The Council of Europe (CoE) is a leading human-rights intergovernmental organisation with 47 members comprising all European States with the exception of Belarus but including Russia, Turkey and Azerbaijan. It is the body guaranteeing the European Convention on Human Rights and its protection by the European Court of Human Rights, the only international human rights protection mechanism in the world capable of providing individuals with direct access to judicial remedy in respect of States and their human rights obligations.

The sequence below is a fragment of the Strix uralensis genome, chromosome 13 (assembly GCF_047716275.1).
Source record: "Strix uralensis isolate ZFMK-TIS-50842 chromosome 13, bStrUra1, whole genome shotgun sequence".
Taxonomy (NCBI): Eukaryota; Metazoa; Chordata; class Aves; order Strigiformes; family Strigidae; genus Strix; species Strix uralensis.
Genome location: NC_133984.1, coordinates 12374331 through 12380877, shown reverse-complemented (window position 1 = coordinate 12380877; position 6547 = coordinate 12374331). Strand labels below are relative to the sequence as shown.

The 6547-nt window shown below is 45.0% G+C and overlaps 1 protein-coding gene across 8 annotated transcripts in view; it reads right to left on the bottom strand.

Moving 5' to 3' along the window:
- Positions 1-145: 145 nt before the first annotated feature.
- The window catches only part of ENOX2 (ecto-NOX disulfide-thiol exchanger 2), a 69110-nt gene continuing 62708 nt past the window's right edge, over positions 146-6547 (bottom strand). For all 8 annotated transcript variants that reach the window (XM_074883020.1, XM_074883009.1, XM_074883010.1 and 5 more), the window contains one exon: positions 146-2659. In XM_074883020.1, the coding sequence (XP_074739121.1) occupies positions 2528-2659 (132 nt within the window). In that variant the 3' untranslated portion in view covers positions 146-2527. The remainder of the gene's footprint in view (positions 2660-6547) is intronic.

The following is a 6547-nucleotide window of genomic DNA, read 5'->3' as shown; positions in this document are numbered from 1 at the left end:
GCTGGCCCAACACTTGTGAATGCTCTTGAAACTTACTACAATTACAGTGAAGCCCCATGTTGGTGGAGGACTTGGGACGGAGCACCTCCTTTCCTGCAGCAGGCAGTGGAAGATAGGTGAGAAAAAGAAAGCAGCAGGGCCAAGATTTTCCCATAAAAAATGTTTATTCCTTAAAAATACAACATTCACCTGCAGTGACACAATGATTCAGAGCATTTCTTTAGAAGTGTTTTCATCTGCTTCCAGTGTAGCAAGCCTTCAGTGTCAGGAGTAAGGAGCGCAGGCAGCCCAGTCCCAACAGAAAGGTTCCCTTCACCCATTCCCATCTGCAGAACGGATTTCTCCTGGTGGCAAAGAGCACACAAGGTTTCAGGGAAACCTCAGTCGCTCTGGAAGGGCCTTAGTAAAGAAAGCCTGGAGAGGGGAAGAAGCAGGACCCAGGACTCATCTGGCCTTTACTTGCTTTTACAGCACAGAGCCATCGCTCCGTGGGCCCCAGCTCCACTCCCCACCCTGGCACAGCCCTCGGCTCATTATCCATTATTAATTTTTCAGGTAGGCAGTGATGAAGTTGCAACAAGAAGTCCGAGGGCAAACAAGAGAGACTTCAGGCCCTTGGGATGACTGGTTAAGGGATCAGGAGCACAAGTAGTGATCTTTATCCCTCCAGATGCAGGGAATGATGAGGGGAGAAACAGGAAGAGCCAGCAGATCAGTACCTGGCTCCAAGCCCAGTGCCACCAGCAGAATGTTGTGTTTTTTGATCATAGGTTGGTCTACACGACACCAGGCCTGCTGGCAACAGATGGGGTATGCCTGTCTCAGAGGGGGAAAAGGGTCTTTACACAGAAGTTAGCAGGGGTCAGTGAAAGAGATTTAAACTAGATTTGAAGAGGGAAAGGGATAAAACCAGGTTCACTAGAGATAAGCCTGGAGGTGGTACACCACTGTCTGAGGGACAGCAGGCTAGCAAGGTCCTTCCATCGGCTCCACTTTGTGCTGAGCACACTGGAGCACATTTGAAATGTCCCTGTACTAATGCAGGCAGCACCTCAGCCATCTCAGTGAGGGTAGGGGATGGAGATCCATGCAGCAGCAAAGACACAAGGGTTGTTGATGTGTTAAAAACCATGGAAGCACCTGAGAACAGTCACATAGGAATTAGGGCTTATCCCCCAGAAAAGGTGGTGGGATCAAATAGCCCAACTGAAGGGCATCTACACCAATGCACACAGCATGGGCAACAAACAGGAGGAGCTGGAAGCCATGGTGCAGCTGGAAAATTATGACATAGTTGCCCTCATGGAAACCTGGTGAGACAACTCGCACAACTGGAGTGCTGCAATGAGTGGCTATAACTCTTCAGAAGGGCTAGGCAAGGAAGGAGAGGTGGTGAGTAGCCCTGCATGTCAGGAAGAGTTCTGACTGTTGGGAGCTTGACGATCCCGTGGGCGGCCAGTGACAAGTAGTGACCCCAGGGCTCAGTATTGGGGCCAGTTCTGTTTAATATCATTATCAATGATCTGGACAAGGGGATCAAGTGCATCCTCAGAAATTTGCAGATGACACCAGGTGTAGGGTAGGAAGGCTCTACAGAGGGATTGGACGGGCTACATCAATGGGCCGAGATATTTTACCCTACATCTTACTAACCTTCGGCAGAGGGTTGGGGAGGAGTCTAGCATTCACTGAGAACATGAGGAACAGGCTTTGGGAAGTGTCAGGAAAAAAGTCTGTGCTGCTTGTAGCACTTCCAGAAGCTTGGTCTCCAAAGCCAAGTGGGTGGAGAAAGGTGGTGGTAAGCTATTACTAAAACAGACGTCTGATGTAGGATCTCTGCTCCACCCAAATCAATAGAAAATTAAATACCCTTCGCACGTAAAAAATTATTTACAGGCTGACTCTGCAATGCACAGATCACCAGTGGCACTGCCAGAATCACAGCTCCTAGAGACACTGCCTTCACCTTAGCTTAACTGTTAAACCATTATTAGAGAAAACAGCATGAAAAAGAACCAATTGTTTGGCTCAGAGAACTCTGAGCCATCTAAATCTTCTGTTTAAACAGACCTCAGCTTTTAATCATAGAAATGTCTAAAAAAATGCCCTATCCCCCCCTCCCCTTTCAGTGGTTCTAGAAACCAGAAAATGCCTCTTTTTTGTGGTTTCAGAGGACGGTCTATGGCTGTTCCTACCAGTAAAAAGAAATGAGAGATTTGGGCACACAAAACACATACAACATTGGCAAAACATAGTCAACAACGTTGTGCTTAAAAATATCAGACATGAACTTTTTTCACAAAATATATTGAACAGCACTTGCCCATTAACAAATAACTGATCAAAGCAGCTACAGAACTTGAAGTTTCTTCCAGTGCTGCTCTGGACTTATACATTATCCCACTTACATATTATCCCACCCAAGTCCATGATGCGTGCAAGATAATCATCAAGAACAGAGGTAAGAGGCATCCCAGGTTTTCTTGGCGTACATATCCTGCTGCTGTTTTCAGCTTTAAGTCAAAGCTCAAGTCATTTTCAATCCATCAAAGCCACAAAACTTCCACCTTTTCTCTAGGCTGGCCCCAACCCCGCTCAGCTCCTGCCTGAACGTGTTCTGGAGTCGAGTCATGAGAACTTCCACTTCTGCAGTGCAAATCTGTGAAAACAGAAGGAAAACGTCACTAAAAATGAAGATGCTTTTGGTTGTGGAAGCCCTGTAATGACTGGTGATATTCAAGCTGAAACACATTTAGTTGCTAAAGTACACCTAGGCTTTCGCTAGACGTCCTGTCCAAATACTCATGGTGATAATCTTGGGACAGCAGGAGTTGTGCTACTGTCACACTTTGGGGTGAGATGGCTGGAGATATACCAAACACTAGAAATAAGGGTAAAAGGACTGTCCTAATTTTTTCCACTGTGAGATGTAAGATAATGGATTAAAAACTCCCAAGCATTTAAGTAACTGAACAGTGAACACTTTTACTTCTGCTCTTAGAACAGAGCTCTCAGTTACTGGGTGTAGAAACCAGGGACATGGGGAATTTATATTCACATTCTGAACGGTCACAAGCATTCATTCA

Over the years, the CoE has produced more than 200 conventions and several bilateral agreements on diverse topics. The Budapest Convention on Cybercrime is the most significant CoE initiative within the domain of cyber security, as it was the first of its kind in attempting to harmonise cybercrime legislation. The Convention serves as a guideline for countries developing their own comprehensive national cybercrime legislation and proposes a framework for international cooperation between State Parties to this treaty. The Convention is supplemented by a Protocol on Xenophobia and Racism commited through computer systems . Currently, the Convention has been signed by 3 countries and ratified by 64, ((CoE, Treaty Office, http://conventions.coe.int/Treaty/Commun/ChercheSig.asp?NT=185&CM=8&DF=&…)) including several countries outside the European region. In addition, the CoE offers guidance in interpreting the Convention and various capacity-building programmes.